Trends in biotech deals in 2022 and 2023: oncology vs. the rest


After challenging conditions in 2022, deal-driven biotech spending appears to have picked up in 2023. To quantify this trend we have systematically reviewed deals announced during this period and examined differences based on therapeutic areas and stage of development. We find that (1) deal counts shrank in oncology compensated by growth in other TAs; (2) the decrease in number of oncology deals was largely driven by less appetite for earlier phase assets, whereas compensated growth in other TAs came from the same earlier stages of development, (3) across the board, the average deal value went up principally driven by late phase assets.  In sum, there is increasing willingness to pay for de-risked assets, along with shifts in TA focus for earlier stage programs.

A rebound in biotech deal making?

The general consensus on biotechnology industry funding after last month’s JPM conference was best characterized as cautious optimism. After record highs during 2021, the sector cooled considerably in 2022, but there were anecdotal signs of some recovery in 2023, notably large M&A deals including Pfizer-Seagen, Abbvie-Immunogen, and Abbvie-Cerevel. We were interested in looking beyond those handful of large deals, investigating if there were changes in overall deal activity in company M&A and product licensing between 2022 and 2023. 

Beyond the 2022-2023 time frame, we limited our analysis to deals meeting the following criteria:

  1. The funding recipient (acquiree or licenser) is a US company (but the buyer could be based anywhere)
  2. The upfront cash value is at least $50M
  3. The risk-adjusted total deal value is at least $200M
  4. We excluded alternative listing mechanisms such as SPAC acquisitions and reverse mergers. We also excluded pure royalty financing deals. 

In regard to the total deal value mentioned in criteria 3, we risk adjusted any contingent element (CVR, milestone-driven biobucks) based on the phase of the lead asset at the time of the deal, reflecting the historic probability of success of assets at that stage (Wong et al. 2019) 

There were 35 deals in 2022 and 32 deals in 2023 meeting these criteria for a total value of $44B in 2022 and $135B in 2023 (Exhibits 1 and 3). 

Deal counts trends diverged between oncology and all other TAs

Deal count was essentially flat between 2022 and 2023, but declined significantly in oncology with compensatory increases across the combination of non-oncology therapeutic areas (Exhibit 1).

Deal count by TA
Exhibit 1

Interestingly, the decrease in oncology deals announced in 2023 can be specifically attributed to a decrease in the number of early-stage deals (Exhibit 2). In contrast, the increase in the total number of deals outside oncology is largely attributable to early-stage assets or pipelines.

Deals by stage
Exhibit 2

In contrast to the deal count, there was significant growth in the average value of deals

Though the deal count was flat, total (risk-adjusted) value was multiplied more than 3x (Exhibit 3), which of course means that the average value per deal was much higher too.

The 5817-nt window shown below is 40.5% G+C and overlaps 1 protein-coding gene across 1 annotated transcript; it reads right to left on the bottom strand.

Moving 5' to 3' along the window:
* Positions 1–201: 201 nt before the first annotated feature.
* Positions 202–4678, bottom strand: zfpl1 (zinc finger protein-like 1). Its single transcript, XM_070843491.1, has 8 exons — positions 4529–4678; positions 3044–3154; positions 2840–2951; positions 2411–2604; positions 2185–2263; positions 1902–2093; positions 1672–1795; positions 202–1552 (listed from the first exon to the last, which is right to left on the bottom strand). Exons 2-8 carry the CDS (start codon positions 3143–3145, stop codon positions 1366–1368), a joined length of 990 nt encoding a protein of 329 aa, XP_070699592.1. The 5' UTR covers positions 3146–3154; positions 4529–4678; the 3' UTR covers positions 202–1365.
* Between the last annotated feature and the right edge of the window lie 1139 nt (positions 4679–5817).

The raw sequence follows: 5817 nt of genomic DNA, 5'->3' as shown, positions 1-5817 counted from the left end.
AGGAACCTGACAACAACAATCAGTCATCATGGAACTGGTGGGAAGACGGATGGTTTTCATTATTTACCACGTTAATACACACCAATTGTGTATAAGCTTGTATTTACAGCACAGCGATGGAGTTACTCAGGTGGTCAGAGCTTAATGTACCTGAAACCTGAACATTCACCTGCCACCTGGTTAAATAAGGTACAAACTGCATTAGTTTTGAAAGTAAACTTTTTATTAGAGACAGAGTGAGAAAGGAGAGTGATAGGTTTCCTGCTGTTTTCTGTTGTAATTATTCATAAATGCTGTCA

Total deal value
Exhibit 3

At first glance, this appears to indicate that the value of oncology deals far outgrew other TAs in 2023, but the aforementioned acquisitions of Seagen and Immunogen accounted for $43 billion and $10.1 billion, respectively. Without these two large deals, the total value of oncology would be nearly unchanged (3% increase), but since the number of oncology deals dropped significantly, even without Seagen and Immunogen, the value per deal was significantly higher (+353%) in 2023. 

There was also significant growth in non-oncology deals, both in total value and in average value, persisting even when removing one outlier (Cerevel’s acquisition).

Analyzing the average deal value by stage of the key assets (Exhibit 4), investment in mid-to-late R&D and commercial stage companies drove most of the average deal value growth seen across the biotech sector. Note that the 2023 phase II average deal value was inflated by Cerevel’s $8.7 billion acquisition. Cerevel was an unusual case with a broad clinical pipeline, the M&A driver being emraclidine (phase II), but with four other assets across phases I-III. Excluding Cerevel, the average deal value for phase II assets in 2023 would still be $1.5 billion, marking a significant increase over 2022.

Average deal values
Exhibit 4

Final thoughts

Viewed through the lens of deal value rather than the number of deals announced, M&A and licensing trends appear to align with the cautiously optimistic sentiment about the biotechnology industry moving into 2024. 

However, in oncology there was a notable shift away from early stage assets.  In particular, after a period of enormous enthusiasm for immuno-oncology that fueled a wave of deals for ever earlier assets, 2023 suggested a shift towards fewer overall deals, but at the same time the willingness to pay for a de-risked asset(s) being much higher. 

In other therapeutic areas,  a slightly different story holds. Deals for early stage assets are growing, but at low average value (perhaps reflecting a bit of urgency from cash-constrained sellers). Mid-to-late stage deals increased in number and value, once again showing an increasing willingness to pay for de-risked goods.  

Across the board, big pharma is shopping, but with an increased emphasis on filling out their later stage product line. Whether these trends are a one year phenomenon or beginning of a trend remains to be seen.

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